Posted: Fri, May 23 2014 at 2:48 PM, Updated: Fri, May 23 2014 at 2:56 PM
Portland, Ore. -- (KGW) The Portland Water Bureau issued a 'boil water alert' Friday morning for the entire water district after the city detected E. coli in water samples.
At a press conference at noon Friday, Water Bureau Director David Shaff said this was the largest boil water alert in the city's history, impacting some 670,000 water users.
The source of the contamination was Mount Tabor reservoirs 1 and 5. The alert includes the city of Portland, but also the cities of Tigard, King City, parts of Gresham and other districts (see below for full list.)
"Until further notice, all Portland Water Bureau customers and those in the affected areas should boil all tap water used for drinking, food preparation, tooth brushing and ice for at least one minute. Ice or any beverages prepared with un-boiled tap water on or after May 20 should be discarded," the alert reads.
"In three separate incidents from May 20 to May 23, repeat water samples confirmed the presence of total coliform and E. coli in routine drinking water samples," Shaff said.
Tri-County Health Officer Dr. Paul Lewis said the E. coli came from animal fecal matter. The most likely symptom from people drinking contaminated water would be diarrhea. Lewis said that he did not believe many people would be impacted.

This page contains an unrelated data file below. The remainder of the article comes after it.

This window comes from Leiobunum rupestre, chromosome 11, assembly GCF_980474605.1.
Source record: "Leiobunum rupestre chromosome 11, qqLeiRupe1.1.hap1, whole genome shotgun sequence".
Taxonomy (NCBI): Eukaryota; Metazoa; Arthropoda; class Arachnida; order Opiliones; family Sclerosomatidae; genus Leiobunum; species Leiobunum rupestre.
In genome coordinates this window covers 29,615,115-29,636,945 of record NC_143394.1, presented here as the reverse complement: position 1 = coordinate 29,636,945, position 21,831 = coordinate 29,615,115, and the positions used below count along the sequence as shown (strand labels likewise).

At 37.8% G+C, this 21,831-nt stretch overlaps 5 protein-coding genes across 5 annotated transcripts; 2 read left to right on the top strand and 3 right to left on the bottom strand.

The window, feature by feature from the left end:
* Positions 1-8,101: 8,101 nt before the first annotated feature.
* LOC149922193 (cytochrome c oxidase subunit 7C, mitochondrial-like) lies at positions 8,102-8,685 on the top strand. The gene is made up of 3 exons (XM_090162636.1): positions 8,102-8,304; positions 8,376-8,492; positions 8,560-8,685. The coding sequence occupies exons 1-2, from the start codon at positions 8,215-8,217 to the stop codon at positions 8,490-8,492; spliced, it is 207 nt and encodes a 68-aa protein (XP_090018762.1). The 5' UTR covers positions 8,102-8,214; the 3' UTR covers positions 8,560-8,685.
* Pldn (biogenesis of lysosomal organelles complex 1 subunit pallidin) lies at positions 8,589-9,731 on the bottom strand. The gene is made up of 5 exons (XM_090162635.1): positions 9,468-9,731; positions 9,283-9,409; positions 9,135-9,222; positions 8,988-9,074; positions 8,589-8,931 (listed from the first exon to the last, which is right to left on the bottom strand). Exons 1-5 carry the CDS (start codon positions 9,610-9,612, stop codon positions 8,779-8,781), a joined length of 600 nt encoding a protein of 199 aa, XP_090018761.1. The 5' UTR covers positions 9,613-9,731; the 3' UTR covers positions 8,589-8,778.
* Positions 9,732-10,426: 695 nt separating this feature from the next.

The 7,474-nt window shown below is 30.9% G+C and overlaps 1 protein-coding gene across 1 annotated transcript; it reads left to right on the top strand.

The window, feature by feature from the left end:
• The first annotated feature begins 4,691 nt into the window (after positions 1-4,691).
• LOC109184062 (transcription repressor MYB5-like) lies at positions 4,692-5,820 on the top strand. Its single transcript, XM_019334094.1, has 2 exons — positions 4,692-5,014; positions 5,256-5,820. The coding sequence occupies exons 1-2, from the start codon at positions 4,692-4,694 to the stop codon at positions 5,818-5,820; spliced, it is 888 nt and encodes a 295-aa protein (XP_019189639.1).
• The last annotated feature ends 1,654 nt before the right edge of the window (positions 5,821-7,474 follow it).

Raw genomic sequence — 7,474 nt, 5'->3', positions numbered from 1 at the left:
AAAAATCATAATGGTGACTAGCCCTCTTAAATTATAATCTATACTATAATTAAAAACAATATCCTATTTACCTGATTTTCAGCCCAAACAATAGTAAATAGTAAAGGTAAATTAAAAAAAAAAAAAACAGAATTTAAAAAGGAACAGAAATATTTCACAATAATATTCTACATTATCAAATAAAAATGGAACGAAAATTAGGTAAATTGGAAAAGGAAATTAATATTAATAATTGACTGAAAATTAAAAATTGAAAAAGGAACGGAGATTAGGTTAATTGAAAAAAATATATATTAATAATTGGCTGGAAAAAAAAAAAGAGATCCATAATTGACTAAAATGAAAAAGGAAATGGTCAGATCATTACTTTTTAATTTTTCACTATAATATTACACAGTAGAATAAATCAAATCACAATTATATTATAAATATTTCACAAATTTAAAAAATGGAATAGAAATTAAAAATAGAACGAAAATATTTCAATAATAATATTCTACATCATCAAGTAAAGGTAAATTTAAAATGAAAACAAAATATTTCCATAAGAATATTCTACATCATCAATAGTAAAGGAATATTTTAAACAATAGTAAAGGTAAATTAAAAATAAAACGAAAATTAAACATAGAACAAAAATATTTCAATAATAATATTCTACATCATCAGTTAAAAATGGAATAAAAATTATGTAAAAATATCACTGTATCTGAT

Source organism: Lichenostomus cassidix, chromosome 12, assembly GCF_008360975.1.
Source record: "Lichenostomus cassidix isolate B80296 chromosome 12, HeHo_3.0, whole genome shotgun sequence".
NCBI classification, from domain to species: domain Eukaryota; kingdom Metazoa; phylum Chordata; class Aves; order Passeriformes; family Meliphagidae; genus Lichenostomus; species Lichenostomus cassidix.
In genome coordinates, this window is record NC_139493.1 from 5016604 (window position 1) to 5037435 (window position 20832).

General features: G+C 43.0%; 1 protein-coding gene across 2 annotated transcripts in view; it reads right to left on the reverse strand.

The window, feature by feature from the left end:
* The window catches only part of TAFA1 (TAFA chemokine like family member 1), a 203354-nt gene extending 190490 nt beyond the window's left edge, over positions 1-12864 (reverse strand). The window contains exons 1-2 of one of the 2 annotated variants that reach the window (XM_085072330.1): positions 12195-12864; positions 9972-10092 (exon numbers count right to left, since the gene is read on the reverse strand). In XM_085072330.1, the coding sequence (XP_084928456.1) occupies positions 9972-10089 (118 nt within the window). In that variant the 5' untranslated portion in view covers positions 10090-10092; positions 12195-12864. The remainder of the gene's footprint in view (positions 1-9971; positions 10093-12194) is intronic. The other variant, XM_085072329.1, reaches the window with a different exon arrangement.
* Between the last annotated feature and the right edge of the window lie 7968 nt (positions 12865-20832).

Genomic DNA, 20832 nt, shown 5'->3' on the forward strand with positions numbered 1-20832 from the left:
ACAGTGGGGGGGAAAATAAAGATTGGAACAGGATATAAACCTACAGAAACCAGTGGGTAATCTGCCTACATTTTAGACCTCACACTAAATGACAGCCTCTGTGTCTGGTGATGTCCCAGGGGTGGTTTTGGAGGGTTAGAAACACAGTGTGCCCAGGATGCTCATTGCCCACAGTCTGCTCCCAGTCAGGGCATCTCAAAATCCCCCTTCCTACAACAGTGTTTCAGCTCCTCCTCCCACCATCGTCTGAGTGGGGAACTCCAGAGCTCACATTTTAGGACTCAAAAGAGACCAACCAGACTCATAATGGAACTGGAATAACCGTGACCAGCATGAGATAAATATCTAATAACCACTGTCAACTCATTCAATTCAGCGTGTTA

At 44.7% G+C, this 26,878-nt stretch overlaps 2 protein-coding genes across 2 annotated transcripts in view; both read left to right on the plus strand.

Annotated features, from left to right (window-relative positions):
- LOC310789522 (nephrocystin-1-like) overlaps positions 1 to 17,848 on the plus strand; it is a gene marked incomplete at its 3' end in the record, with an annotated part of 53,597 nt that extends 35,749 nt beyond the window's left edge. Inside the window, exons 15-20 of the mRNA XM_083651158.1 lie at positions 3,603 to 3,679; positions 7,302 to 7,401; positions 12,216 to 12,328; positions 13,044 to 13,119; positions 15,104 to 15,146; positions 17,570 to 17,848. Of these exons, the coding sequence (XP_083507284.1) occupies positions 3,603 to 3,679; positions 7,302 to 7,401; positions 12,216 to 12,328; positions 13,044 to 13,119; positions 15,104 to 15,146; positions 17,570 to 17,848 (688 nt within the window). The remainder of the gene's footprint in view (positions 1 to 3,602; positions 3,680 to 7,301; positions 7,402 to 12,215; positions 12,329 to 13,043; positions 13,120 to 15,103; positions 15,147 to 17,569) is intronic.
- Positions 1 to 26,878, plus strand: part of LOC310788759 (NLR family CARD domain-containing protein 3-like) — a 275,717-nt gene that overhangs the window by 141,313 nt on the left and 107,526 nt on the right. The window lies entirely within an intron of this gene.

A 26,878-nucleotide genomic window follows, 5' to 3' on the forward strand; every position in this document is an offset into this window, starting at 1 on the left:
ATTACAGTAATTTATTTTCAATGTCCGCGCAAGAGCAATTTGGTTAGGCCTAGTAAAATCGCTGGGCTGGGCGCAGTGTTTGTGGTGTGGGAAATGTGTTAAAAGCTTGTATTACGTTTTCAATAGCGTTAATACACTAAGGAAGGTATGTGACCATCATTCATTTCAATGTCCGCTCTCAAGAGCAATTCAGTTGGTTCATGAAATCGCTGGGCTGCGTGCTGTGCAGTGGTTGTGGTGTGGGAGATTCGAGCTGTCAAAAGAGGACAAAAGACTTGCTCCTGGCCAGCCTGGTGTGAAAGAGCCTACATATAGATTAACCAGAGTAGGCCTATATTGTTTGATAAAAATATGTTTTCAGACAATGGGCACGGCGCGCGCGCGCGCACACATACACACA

The city tests water in the system about 240 times a month. In addition to the Mount Tabor Reservoirs, contaminated water was found at the Southeast 2nd Avenue and Salmon Street water sampling station, according to the city.
Reservoir 5 was the center of controversy in April when the city declared it would flush 38 million gallons of water into the sewers after a teenager allegedly urinated in the water.
The city sampled the water on Tuesday. The sample tested positive for E. coli the following day. Continued tests triggered a mandatory alert, officials said.
The Centers for Disease Control and Prevention advise that people should boil tap water even if it is filtered. Most kitchen and other household water filters typically do not remove bacteria or viruses.
Contamination can occur when there is a loss of water pressure, a pipe break, or conditions that expose drinking water to outside elements, the city said.
An investigation into the problem was under way.
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Photos courtesy of KGW.
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